Tooth Removal in Cats

Tooth Removal for Cats - Conditions Treated, Procedure, Efficacy, Recovery, Cost, Considerations, Prevention
Tooth Removal for Cats - Conditions Treated, Procedure, Efficacy, Recovery, Cost, Considerations, Prevention

What is Tooth Removal?

Tooth removal in the cat is commonly undertaken in first opinion practice as a means of managing dental pain from damaged teeth. It requires a full general anesthetic and careful postoperative pain management. In addition, because of the complex way feline teeth are firmly attached and the invasive techniques necessary to remove them, tooth removal in the cat is considered an act of veterinary surgery, 

The vast majority of dental extractions are undertaken as a result of advanced dental disease. The latter is preventable with regular tooth brushing, in the same way brushing is beneficial for our dental health.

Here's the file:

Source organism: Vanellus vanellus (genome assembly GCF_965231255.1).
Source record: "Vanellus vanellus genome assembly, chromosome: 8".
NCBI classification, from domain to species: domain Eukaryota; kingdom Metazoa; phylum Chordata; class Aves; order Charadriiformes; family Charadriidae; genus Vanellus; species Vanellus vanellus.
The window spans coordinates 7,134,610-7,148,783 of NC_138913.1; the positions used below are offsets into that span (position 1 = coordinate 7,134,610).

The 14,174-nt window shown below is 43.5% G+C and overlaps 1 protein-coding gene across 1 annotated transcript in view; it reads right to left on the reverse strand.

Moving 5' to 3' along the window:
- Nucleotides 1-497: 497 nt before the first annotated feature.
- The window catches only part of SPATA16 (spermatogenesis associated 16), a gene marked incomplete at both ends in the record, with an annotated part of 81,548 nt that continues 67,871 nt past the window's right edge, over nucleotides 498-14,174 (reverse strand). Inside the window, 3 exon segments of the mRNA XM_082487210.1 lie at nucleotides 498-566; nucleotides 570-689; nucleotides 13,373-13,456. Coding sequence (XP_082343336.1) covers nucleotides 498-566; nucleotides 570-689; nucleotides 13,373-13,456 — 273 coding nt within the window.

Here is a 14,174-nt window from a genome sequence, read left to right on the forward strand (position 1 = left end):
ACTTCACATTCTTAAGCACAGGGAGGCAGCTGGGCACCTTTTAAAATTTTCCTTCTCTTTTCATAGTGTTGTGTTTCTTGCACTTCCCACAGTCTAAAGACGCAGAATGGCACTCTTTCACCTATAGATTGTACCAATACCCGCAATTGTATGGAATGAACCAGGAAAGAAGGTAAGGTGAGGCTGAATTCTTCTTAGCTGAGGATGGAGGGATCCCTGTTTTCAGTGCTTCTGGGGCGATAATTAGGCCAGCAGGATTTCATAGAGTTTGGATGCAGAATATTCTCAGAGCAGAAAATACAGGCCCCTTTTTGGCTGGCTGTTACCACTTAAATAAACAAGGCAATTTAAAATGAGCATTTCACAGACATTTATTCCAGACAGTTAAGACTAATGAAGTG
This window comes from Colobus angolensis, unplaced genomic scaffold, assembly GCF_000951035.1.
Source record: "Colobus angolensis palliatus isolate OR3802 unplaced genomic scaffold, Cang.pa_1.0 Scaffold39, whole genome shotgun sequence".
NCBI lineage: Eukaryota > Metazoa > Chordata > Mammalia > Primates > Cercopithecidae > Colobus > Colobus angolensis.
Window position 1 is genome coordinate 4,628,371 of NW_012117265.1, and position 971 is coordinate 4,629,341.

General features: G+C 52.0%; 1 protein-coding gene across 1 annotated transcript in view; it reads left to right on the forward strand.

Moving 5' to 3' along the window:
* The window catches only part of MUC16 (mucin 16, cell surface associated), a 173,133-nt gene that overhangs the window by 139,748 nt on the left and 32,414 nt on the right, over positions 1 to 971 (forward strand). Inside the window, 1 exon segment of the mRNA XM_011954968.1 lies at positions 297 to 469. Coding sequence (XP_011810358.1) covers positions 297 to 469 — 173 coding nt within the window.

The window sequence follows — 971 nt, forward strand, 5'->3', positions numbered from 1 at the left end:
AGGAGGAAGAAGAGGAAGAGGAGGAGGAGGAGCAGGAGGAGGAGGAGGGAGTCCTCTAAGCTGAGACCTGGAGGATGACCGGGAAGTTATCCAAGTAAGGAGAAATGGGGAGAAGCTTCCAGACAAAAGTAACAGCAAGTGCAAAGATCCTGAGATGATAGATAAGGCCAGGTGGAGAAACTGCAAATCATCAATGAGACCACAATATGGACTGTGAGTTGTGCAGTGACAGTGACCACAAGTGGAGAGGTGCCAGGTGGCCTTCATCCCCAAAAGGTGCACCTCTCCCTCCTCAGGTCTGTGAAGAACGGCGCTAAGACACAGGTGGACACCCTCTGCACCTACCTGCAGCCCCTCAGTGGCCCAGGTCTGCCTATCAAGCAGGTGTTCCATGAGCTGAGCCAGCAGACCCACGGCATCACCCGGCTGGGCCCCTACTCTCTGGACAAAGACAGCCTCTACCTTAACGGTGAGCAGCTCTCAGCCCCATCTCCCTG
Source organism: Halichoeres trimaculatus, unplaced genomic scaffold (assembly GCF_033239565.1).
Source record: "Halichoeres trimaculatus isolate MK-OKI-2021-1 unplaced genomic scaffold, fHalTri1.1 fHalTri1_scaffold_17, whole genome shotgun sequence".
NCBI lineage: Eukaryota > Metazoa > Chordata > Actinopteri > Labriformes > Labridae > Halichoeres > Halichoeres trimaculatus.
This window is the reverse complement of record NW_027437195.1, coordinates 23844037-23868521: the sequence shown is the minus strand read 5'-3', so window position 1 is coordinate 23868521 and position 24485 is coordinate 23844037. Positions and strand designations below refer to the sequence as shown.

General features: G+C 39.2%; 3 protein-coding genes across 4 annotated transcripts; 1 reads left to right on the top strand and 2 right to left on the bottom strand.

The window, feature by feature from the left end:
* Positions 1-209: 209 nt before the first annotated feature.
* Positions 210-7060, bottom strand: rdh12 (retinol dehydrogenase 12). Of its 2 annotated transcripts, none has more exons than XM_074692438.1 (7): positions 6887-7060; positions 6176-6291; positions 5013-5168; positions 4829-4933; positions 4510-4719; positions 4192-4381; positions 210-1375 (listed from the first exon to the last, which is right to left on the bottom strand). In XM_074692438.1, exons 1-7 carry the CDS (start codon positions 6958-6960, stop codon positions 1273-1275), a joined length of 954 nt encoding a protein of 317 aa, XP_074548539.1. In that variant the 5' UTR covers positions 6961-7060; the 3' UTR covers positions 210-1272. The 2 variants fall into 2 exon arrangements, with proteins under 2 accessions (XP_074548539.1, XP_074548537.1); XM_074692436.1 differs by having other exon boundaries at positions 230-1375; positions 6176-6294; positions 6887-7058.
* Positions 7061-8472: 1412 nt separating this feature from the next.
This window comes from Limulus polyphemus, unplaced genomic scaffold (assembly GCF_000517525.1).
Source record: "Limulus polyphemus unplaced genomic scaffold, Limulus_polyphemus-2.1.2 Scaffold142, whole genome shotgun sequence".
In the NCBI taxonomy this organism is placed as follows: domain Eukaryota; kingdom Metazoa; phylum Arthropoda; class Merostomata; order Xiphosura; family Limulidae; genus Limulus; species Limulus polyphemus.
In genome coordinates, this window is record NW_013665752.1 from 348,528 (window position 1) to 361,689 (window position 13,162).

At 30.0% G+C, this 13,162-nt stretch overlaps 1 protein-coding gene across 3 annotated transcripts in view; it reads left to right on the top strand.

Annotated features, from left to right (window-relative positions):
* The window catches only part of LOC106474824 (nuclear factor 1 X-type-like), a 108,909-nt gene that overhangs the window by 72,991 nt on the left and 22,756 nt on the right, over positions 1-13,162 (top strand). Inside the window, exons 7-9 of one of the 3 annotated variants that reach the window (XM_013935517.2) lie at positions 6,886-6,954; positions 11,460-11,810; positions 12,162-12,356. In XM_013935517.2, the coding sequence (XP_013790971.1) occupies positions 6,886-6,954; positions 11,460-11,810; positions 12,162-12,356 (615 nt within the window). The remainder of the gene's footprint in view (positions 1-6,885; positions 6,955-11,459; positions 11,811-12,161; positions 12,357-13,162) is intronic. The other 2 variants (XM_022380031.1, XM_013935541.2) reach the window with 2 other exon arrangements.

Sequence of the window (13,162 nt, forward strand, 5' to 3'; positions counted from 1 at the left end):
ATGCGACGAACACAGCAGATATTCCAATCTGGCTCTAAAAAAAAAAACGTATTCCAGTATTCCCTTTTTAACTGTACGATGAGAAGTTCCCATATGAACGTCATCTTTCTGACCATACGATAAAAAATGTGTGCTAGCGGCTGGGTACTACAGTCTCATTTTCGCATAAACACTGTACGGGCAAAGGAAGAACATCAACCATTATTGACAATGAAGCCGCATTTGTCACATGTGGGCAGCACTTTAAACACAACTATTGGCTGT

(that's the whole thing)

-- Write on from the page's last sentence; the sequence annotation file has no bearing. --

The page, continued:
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Tooth Removal Procedure in Cats

Once dental disease is identified, the cat is assessed for fitness for a general anesthetic. This includes screening blood tests, and in older patients intravenous fluids may be necessary to protect kidney function. If a dental abscess or gingivitis is present, the clinician may prescribe antibiotics prior to the extractions. 

Once anesthetized, dental radiographs are taken to check for complications such as lesions below the gum line or disease of the jaw bone. The clinician systematically probes all the teeth and gingival pockets, to check for issues not evident in the conscious cat. 

Depending on which teeth need removing, different techniques are used. For difficult removals this involves creating a flap of gum over the tooth root and lifting the flap to expose the jawbone. A high-speed bur then grinds away the bone overlying the root. In multi-rooted teeth the tooth is sectioned using a high-speed cutting bit. Then a sharp dental elevator is inserted between the tooth root and the socket in order to break down the ligaments holding the tooth in place. Only once the tooth is loose will the clinician use extractors to twist and pull the tooth out. 

Where a flap of gum was created, this is replaced and sutured so to seal off the socket.